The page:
Category Archives: Visual Studio Online

Extending Visual Studio Online

Since I adopted Visual Studio Online a few weeks ago, I am more and more happy with it. I have also recently adopted a help desk online software called SmarterTrack (from SmarterTools, the same company that provides SmarterMail) to support questions from users of my MZ-Tools family of add-ins. I am now at the point of automating the creation of TFS work items from some help desk tickets (bugs or feature requests). SmarterTrack allows you to include custom menus in the window of a ticket than can make an http get call (although not a http post call with JSON). But I can make an http get call to some page of my server and then make whatever I want once I extract the parameters.

Fortunately Microsoft made Visual Studio Online fully extensible, as recently announced at TechEd North America 2014. There is a new Visual Studio Online Integrate portal with the scenarios that you can use:

  • Calling Visual Studio Online from any other tool through REST APIs with OAuth.
  • Make Visual Studio Online to call any tool when an event happens (without the need of polling).

There is also a lot of 3rd party tools that provide integration with Visual Studio Online, as explained in this TechEd session:

Using Third-Party ALM Solutions along with Visual Studio Online

Investigating how to use the REST APIs of Visual Studio Online I found yesterday this upcoming ebook of MVP fellows Jeff Bramwell and Mike Douglas:


Extending Team Foundation Server And Visual Studio Online

And to buy it:

Only some chapters are already written but the table of contents is promising and I am sure it will be great:

Part I – The Basics

Chapter 1: Overview of Team Foundation Server
Chapter 2: A History of Team Foundation Server APIs
Chapter 3: A REST Primer

Part II – Using the Team Foundation APIs

Chapter 4: Our First REST API Call
Chapter 5: Work Items
Chapter 6: Team Foundation Version Control
Chapter 7: Git
Chapter 8: Build Definitions
Chapter 9: Builds
Chapter 10: Workspaces
Chapter 11: Team Room Management
Chapter 12: Team Room Activities
Chapter 13: Reporting and Charts
Chapter 14: Projects and Teams
Chapter 15: Service Hooks

Part III – Other Resources

Chapter 16: Using Fiddler
Chapter 17: Using OAuth


Given the lack of books about Visual Studio Extensibility (add-ins, packages, DSL, etc.) after all these years it is great that a book about Visual Studio Online Extensibility is appearing so early (and so cheap!).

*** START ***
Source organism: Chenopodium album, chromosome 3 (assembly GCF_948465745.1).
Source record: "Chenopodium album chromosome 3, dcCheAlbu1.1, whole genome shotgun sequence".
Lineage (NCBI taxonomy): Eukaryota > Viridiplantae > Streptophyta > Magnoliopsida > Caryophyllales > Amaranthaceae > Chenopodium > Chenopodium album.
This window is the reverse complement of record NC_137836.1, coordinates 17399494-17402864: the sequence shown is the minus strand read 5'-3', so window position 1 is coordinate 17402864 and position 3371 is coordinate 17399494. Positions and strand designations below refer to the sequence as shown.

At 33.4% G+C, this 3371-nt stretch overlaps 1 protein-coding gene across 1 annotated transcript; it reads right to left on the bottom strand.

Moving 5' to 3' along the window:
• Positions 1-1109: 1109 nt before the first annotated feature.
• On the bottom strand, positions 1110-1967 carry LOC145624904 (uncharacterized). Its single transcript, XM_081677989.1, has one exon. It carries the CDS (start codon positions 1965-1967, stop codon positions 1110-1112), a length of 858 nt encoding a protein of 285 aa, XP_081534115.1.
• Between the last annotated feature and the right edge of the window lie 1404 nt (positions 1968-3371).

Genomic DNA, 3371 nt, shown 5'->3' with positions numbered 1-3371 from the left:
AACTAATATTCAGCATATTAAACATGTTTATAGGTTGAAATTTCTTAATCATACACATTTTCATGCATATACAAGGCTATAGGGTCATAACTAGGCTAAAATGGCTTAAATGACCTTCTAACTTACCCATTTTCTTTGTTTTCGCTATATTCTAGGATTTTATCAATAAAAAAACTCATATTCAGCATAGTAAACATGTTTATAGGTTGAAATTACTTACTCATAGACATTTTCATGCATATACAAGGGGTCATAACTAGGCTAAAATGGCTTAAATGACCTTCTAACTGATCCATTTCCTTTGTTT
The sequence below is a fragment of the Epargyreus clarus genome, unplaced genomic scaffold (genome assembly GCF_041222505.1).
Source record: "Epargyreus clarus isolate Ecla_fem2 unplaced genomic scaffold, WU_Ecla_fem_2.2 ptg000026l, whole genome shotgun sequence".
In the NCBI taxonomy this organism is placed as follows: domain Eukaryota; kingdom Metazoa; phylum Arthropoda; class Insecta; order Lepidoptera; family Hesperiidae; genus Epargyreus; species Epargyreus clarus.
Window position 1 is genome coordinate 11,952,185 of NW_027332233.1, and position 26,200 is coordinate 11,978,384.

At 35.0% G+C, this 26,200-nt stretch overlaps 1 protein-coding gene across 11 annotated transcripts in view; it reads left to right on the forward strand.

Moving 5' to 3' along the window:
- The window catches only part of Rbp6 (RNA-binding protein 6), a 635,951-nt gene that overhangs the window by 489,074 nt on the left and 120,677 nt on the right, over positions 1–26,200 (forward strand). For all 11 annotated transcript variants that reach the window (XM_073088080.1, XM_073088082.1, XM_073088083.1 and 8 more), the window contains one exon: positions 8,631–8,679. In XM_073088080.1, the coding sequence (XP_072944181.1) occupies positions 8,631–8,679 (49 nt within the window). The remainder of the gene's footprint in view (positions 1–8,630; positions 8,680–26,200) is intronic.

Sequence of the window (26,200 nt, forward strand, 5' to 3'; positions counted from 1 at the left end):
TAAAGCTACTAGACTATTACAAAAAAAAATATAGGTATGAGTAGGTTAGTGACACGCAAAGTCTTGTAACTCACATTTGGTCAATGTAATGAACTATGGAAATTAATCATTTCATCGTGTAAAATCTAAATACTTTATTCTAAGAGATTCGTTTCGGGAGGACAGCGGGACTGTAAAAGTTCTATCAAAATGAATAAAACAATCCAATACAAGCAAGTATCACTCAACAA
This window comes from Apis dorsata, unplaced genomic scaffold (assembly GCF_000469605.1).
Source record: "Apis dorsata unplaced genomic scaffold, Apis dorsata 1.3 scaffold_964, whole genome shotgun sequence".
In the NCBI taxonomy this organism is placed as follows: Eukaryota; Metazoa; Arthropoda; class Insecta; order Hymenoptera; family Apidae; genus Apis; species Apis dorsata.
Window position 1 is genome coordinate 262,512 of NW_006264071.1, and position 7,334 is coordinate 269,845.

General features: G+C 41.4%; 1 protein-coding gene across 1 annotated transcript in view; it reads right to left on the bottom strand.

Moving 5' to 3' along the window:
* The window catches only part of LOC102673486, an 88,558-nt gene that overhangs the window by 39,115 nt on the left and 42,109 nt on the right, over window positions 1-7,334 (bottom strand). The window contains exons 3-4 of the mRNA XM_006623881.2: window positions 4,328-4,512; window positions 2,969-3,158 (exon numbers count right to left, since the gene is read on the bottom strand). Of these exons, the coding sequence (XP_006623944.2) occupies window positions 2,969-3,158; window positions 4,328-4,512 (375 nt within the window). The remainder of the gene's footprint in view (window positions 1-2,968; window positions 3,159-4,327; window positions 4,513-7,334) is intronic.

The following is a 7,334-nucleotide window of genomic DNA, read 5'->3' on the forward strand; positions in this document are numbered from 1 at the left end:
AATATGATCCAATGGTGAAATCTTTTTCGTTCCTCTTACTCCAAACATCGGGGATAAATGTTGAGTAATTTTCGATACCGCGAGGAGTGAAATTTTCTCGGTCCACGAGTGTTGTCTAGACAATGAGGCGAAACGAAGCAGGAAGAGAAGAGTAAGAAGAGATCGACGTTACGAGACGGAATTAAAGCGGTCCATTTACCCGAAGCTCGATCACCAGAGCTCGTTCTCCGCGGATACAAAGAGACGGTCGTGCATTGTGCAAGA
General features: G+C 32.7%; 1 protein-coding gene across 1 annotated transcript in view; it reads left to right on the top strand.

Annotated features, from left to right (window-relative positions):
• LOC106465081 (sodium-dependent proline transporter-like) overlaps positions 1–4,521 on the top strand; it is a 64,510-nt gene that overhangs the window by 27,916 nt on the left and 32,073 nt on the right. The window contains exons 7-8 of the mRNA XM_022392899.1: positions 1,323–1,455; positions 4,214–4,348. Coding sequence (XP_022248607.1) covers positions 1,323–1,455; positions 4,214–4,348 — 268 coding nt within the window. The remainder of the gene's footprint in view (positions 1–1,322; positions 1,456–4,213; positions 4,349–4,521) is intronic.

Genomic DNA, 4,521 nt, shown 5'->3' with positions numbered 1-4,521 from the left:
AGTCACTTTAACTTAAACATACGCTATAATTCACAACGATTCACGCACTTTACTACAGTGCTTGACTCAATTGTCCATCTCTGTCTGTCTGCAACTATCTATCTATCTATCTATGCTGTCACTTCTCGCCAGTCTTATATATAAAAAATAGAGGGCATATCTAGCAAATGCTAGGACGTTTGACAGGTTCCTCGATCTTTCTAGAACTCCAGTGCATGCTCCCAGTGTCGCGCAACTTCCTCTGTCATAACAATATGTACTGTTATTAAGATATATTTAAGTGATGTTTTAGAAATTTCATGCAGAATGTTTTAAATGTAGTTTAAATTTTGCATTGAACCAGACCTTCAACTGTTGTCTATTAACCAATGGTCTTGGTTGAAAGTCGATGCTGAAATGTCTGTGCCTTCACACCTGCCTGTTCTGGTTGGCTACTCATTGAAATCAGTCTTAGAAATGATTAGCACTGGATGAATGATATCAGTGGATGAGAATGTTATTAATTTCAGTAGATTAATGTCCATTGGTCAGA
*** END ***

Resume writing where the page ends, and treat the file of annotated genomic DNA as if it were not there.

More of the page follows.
Adopting Visual Studio Online (formerly TFS Service)

Brian Harry has written a post referencing this other post: “How Visual Studio Online won me over in under 90 minutes“. It happens that I also adopted Visual Studio Online less than I week ago and I am thrilled about it since then. In the past I used and investigated source code providers (Perforce, Subversion, TFS, …) installed locally but I was looking for some solution to the repository backup/restore “annoyance” (after a failed restore that I suffered long time ago). While I already played with TFS Service some months ago, it was not until the past Wednesday when I gave it a serious chance. I uploaded a solution of one of my projects that is part of a bigger source folder and after realizing that it was better to make some adjustments in the folder structure before uploading last Friday I uploaded all my Visual Studio solutions. Since then I am enjoying it a lot because of the following new scenarios:

– I have a backup on the cloud each time that I check-in some file (instead of a making a backup by hand from time to time).

– I can use more than one computer at home (I have a tiny MacBook Air 11″ and a huge iMac 27″) to develop without copying code through USB drives or having a central “server”.

– I can use any device (such as a tablet or smartphone) with an internet connection to view the source code of the files, whenever I want.

– I can see and create/update work items from any device (instead of using Excel or the tasks of an Outlook .pst file as before). Or rather than using a separate application such as Trello.

Now I am playing with gated check-ins, code analysis execution, automated tests, etc.

Visual Studio Online has several plans, one of them (Basic) completely free for up to 5 users:

And some videos to get started are:

Getting Started with Source Control with Visual Studio Online

Getting Started with Visual Studio Online

Welcome to Visual Studio Online